The Iroquois people relied on agriculture, as well as hunting and gathering. Their environment had fertile soil, plentiful game and fish, as well as rivers and lakes streams that provided them with a plentiful supply of water.
The Apache people’s environment left them with a lifestyle where all their time and energy was spent on survival. Theirs was a non-agricultural society where what little water they could find was for warding off thirst and left none for irrigation of the soil. What game existed was scarce and the environment was a barren wasteland and basic sustenance had to be fought over on a daily basis.
The relative ease at which the Iroquois Nation was able to provide for the needs of its people allowed for the development of one of the most highly organized civilizations among Native American tribes in North America. They had a sense of being in harmony with the environment and in control of their daily destiny as a large tribal group. By contrast, the Apache were a loosely organized group, who saw the environment as a foe to be overcome and that could only be done in small, often warring, tribal bands. So we cannot expect these two peoples, from such divergent circumstances to develop similar cultures, with similar myths and legends, let alone similar systems of spiritual belief.
Another factor to consider, in contrast to our “Hollywood” understanding of the Native American people is that some of the individual tribes were not as culturally static as others and were undergoing a drastic change, in terms of lifestyle and spiritual belief at the time of the arrival of the first Europeans.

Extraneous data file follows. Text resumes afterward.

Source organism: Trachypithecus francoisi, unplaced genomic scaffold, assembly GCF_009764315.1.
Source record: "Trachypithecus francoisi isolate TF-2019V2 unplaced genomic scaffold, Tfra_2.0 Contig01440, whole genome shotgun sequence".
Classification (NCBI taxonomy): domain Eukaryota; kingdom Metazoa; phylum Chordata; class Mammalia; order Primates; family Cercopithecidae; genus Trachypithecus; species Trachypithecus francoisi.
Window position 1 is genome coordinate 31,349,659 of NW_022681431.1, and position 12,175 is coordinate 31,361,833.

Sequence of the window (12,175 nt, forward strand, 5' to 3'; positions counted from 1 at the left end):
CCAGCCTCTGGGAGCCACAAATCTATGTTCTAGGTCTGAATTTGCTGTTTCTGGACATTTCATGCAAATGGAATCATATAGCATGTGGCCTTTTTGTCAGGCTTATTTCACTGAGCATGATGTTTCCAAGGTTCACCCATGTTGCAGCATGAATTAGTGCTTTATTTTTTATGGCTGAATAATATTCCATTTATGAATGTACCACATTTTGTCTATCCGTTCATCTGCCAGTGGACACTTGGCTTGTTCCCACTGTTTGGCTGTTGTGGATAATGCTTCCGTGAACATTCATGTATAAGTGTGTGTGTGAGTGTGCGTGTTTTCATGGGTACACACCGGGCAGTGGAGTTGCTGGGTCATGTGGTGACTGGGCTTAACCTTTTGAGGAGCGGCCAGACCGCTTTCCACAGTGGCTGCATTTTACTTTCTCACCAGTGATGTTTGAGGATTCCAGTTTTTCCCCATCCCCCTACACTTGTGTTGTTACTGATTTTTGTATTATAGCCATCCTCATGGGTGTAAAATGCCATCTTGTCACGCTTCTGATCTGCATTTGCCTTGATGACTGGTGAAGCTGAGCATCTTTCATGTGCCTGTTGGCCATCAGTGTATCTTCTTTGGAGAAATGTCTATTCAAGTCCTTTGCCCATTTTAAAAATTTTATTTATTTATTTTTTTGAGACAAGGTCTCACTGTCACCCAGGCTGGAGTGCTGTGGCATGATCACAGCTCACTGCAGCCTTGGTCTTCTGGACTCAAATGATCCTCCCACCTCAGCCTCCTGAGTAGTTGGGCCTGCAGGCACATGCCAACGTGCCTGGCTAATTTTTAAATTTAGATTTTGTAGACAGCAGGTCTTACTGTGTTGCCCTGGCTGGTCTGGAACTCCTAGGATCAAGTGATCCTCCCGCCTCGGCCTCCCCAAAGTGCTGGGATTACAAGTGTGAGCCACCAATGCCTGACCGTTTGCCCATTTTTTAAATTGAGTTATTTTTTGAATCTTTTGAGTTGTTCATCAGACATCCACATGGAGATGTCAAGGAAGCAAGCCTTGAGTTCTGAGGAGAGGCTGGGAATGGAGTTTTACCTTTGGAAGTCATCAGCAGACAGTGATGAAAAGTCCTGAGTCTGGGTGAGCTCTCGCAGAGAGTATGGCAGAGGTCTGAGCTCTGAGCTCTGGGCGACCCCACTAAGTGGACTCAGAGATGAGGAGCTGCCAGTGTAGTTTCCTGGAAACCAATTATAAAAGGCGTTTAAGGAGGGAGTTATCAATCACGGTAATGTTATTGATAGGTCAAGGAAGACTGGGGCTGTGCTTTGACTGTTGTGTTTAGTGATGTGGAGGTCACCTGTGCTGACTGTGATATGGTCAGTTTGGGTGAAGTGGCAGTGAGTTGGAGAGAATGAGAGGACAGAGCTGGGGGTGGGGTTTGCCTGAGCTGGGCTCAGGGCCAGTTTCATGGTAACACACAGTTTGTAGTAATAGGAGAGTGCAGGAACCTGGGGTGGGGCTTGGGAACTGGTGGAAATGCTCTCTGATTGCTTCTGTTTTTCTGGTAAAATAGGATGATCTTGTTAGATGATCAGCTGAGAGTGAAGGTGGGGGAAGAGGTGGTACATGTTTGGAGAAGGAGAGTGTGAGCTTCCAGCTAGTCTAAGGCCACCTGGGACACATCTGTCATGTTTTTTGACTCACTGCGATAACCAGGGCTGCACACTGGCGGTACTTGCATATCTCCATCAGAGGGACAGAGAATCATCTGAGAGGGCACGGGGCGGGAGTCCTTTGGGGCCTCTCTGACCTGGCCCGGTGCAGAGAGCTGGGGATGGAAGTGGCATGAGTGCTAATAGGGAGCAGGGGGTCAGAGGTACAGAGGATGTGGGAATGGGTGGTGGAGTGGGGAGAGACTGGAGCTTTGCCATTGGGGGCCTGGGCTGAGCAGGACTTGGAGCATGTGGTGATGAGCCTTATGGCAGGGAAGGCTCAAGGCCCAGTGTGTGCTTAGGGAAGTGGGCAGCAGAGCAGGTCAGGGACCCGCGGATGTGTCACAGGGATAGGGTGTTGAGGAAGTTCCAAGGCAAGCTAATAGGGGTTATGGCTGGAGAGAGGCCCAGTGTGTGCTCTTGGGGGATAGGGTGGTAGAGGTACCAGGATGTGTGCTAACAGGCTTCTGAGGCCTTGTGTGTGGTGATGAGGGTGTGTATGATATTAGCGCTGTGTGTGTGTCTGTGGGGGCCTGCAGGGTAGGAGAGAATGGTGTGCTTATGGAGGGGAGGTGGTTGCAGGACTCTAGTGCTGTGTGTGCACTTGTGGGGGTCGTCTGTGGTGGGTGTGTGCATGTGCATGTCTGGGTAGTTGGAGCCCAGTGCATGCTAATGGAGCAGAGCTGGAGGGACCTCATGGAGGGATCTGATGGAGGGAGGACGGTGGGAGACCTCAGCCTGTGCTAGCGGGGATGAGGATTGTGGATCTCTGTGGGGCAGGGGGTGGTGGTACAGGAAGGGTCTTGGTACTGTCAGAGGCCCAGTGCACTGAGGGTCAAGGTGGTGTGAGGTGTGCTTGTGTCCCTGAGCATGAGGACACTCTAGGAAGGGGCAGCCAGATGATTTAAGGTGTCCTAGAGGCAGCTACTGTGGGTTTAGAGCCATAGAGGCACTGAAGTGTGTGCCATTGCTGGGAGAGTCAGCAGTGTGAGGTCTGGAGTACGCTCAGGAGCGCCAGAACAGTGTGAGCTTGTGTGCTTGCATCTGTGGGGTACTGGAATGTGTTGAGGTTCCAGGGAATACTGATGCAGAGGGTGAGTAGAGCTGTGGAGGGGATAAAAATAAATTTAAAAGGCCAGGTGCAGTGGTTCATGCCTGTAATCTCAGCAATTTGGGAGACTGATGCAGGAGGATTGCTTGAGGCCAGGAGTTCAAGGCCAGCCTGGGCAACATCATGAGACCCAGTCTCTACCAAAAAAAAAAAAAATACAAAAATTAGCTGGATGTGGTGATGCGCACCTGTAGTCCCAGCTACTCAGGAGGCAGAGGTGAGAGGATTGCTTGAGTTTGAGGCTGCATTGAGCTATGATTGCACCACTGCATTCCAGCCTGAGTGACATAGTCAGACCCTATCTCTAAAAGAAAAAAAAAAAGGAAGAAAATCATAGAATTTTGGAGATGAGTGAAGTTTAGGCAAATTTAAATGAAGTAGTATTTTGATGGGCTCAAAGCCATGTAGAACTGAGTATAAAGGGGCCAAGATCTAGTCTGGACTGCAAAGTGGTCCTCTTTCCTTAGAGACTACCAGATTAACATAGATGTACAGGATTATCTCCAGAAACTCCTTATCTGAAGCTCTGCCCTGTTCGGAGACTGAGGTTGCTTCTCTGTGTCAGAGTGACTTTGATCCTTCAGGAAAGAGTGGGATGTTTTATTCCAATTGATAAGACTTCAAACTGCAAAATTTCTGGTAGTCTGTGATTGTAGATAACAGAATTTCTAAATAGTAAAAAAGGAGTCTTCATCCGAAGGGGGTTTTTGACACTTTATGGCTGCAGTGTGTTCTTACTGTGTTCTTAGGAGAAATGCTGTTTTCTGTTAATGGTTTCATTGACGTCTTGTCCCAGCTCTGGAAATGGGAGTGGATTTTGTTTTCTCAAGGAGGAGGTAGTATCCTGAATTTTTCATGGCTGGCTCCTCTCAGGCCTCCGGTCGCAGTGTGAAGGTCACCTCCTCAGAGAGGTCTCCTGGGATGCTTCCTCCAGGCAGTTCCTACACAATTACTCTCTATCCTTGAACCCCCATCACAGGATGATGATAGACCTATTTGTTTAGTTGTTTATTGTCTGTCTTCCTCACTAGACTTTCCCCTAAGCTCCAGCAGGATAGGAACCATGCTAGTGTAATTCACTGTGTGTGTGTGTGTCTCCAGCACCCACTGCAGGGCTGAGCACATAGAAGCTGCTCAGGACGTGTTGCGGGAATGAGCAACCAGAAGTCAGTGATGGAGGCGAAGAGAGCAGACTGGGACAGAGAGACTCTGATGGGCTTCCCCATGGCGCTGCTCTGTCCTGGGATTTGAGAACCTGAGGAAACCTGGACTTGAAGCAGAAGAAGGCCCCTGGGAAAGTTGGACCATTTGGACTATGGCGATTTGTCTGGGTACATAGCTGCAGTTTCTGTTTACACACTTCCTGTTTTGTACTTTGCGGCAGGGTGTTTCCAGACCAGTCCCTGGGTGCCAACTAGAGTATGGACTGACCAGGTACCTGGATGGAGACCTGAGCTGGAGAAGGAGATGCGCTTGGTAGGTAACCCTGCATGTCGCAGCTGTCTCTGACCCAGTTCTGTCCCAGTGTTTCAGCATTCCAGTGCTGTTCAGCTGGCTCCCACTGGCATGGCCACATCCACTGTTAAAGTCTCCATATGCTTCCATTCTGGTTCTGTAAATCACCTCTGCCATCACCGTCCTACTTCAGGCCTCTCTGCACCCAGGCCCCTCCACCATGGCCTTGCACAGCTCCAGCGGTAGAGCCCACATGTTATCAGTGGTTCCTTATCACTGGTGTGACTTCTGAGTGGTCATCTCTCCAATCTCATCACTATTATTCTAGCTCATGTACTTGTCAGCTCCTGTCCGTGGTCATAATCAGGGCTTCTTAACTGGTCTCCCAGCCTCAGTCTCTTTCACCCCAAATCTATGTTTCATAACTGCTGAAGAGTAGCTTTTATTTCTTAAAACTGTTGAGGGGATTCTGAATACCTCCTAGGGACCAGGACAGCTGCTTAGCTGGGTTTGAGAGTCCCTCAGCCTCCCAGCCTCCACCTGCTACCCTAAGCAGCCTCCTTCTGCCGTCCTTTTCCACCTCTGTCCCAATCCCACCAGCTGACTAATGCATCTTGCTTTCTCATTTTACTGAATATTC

With the arrival of the Spanish came a factor that changed the destiny of many of the indigenous tribal peoples and that factor was the horse. With the arrival of the horse came a form of transportation that had been unknown to the Native American population and with it came the opportunity for what had once been sedentary hunter-gatherer tribal groups to evolve into fast moving mounted nomads.
The expansion of the Spanish empire northward into America reached its peak in the mid 1500’s, but the now free roaming herds of former Spanish horses continued expanding upward into the American West. After a while the Native American tribes of “The Plains” began to capture and domesticate the horse for their own use. It was then that tribal groups like the Sioux and the Cheyenne began to come into prominence. They evolved from hunting and gathering on foot to horseback warriors moving with the great buffalo herds, with the buffalo now becoming their prime source of their sustenance and the new central deity in their tribal myths and legends. Ironically this was all happening at about the same time that the first English settlers were arriving at Jamestown and Plymouth in the early 1600’s, thus setting the stage for the clash of these two cultures in the notorious Plains Indian Wars of the 1800’s.
In the end, in your search to understand “Native American Spirituality” you are going to have to come to the realization that your present understanding probably comes more from what you have learned from James Fennimore Cooper’s and John Ford’s depiction of “the Indians” than from actual fact and that while you may find similarities in Native American beliefs, these similarities are probably more akin to the similarities of the Greek Gods, the Norse Gods and Celtic Gods, as universal mythological archetypes.
To understand the mystery of Native American Spirituality, you have to begin by seeing it as a tapestry, with each tribe as a tread in that tapestry and you must try unraveling that mystery, one thread at a time.
Copyright: article author John Reder
Spirit Walk Ministry
Location: Cape Cod, Massachusetts